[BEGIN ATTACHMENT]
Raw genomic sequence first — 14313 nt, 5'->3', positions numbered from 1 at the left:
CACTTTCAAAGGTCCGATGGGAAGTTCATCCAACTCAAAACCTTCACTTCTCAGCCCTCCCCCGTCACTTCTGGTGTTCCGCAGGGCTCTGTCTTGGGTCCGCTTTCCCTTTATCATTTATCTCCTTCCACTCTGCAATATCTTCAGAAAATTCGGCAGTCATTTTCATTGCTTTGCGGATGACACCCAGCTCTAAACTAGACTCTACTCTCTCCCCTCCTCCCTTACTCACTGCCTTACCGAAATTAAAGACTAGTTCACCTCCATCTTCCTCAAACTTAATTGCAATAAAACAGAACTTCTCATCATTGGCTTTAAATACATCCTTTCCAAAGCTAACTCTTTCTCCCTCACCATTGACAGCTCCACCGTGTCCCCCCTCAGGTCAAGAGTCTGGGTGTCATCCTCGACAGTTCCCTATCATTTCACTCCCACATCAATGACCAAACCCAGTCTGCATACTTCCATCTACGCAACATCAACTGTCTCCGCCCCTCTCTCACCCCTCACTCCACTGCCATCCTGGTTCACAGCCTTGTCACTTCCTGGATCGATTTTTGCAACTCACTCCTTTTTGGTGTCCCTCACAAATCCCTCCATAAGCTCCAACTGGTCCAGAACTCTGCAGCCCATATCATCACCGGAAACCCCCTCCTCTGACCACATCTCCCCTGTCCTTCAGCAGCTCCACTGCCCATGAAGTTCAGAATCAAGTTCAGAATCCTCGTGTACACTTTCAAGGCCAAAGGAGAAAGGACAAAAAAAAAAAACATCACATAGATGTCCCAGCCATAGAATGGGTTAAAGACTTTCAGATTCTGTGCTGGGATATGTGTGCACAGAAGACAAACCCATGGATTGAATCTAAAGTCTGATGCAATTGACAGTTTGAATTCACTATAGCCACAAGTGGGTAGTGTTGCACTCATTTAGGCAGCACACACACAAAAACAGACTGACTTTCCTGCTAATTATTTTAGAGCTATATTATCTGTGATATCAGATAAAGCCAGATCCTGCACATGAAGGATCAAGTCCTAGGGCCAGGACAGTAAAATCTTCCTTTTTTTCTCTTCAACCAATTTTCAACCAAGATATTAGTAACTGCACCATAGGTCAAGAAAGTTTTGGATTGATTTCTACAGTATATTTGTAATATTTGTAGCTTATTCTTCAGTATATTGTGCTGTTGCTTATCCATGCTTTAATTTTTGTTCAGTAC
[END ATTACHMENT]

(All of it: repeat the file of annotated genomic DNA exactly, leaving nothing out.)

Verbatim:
Raw genomic sequence first — 14313 nt, 5'->3', positions numbered from 1 at the left:
CACTTTCAAAGGTCCGATGGGAAGTTCATCCAACTCAAAACCTTCACTTCTCAGCCCTCCCCCGTCACTTCTGGTGTTCCGCAGGGCTCTGTCTTGGGTCCGCTTTCCCTTTATCATTTATCTCCTTCCACTCTGCAATATCTTCAGAAAATTCGGCAGTCATTTTCATTGCTTTGCGGATGACACCCAGCTCTAAACTAGACTCTACTCTCTCCCCTCCTCCCTTACTCACTGCCTTACCGAAATTAAAGACTAGTTCACCTCCATCTTCCTCAAACTTAATTGCAATAAAACAGAACTTCTCATCATTGGCTTTAAATACATCCTTTCCAAAGCTAACTCTTTCTCCCTCACCATTGACAGCTCCACCGTGTCCCCCCTCAGGTCAAGAGTCTGGGTGTCATCCTCGACAGTTCCCTATCATTTCACTCCCACATCAATGACCAAACCCAGTCTGCATACTTCCATCTACGCAACATCAACTGTCTCCGCCCCTCTCTCACCCCTCACTCCACTGCCATCCTGGTTCACAGCCTTGTCACTTCCTGGATCGATTTTTGCAACTCACTCCTTTTTGGTGTCCCTCACAAATCCCTCCATAAGCTCCAACTGGTCCAGAACTCTGCAGCCCATATCATCACCGGAAACCCCCTCCTCTGACCACATCTCCCCTGTCCTTCAGCAGCTCCACTGCCCATGAAGTTCAGAATCAAGTTCAGAATCCTCGTGTACACTTTCAAGGCCAAAGGAGAAAGGACAAAAAAAAAAAACATCACATAGATGTCCCAGCCATAGAATGGGTTAAAGACTTTCAGATTCTGTGCTGGGATATGTGTGCACAGAAGACAAACCCATGGATTGAATCTAAAGTCTGATGCAATTGACAGTTTGAATTCACTATAGCCACAAGTGGGTAGTGTTGCACTCATTTAGGCAGCACACACACAAAAACAGACTGACTTTCCTGCTAATTATTTTAGAGCTATATTATCTGTGATATCAGATAAAGCCAGATCCTGCACATGAAGGATCAAGTCCTAGGGCCAGGACAGTAAAATCTTCCTTTTTTTCTCTTCAACCAATTTTCAACCAAGATATTAGTAACTGCACCATAGGTCAAGAAAGTTTTGGATTGATTTCTACAGTATATTTGTAATATTTGTAGCTTATTCTTCAGTATATTGTGCTGTTGCTTATCCATGCTTTAATTTTTGTTCAGTAC